Planning Your Practice

The average golfer doesn't play golf.  He attacks it.
- Jack Burke

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To get the maximum benefit from your golf practice you need to do some planning beforehand. You need to decide before you start your practice what you want to achieve and the best way to do it.Photo3


You need to have a goal and that could be anything from sinking 30 long putts to driving 30 balls a certain distance.

Along with a goal you need a target.


You always need a target, whether that is the cup on the green or a point that you will be chipping the ball to.

Without a target when chipping or putting you might be getting your stroke right but you will have no guide for the distance you will be getting and that is essential for consistency.

Likewise, when you are practicing your driving at the range you will want to look at the distance markers to see how far you are hitting the ball.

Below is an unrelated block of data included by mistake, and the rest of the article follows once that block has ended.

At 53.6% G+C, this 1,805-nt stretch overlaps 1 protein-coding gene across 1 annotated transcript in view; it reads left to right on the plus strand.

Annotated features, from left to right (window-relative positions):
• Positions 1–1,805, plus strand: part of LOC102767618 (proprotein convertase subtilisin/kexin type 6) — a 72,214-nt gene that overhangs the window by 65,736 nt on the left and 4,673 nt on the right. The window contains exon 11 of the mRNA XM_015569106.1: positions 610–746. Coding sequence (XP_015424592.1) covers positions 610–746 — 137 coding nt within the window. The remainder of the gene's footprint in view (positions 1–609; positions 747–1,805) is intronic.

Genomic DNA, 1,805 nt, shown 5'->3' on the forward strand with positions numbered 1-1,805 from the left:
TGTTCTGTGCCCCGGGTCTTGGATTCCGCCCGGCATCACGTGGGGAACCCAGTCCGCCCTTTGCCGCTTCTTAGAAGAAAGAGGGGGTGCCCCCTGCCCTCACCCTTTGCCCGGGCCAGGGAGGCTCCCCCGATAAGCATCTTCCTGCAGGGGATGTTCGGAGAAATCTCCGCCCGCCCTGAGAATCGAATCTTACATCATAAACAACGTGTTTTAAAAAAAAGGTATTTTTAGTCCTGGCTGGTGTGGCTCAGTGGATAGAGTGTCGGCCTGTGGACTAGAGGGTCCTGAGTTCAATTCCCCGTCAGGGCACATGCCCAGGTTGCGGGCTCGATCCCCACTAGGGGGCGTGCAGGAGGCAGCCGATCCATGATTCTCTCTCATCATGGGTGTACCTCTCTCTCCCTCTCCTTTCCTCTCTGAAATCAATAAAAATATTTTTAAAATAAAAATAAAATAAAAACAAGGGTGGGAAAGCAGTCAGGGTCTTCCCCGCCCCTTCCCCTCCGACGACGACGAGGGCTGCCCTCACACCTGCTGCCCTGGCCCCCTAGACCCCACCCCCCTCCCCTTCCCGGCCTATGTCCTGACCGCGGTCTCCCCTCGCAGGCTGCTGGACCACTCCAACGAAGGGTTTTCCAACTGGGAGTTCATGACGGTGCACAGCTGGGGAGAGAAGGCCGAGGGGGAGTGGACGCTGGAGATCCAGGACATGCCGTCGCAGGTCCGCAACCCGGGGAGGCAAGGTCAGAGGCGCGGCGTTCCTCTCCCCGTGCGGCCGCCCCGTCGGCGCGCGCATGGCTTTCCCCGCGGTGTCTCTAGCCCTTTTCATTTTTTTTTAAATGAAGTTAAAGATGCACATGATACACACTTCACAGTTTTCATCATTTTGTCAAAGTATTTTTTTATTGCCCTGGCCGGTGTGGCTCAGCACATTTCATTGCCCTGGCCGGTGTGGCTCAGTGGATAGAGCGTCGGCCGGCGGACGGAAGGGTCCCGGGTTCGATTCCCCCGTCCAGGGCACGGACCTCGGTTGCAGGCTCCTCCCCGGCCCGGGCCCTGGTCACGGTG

Having a goal to aim for will always lift your game and you should be constantly challenging yourself in practice. It is not good enough that you can hit the ball a long way on the driving range if your accuracy is poor.


It is not good enough if you can chip the ball well but never control the distance it will travel. If you have a written plan you will be more likely to follow through with the correct practice.


It will help you to focus better and you can record the results, which will help you to plan your next training session.

You will have the information necessary to tailor your practice to the areas of your play that are lacking and using this process will deliver better results faster. It will mean you will play better with less training.


Not many golfers follow a process of planned training and are essentially wasting valuable time by not having this focus.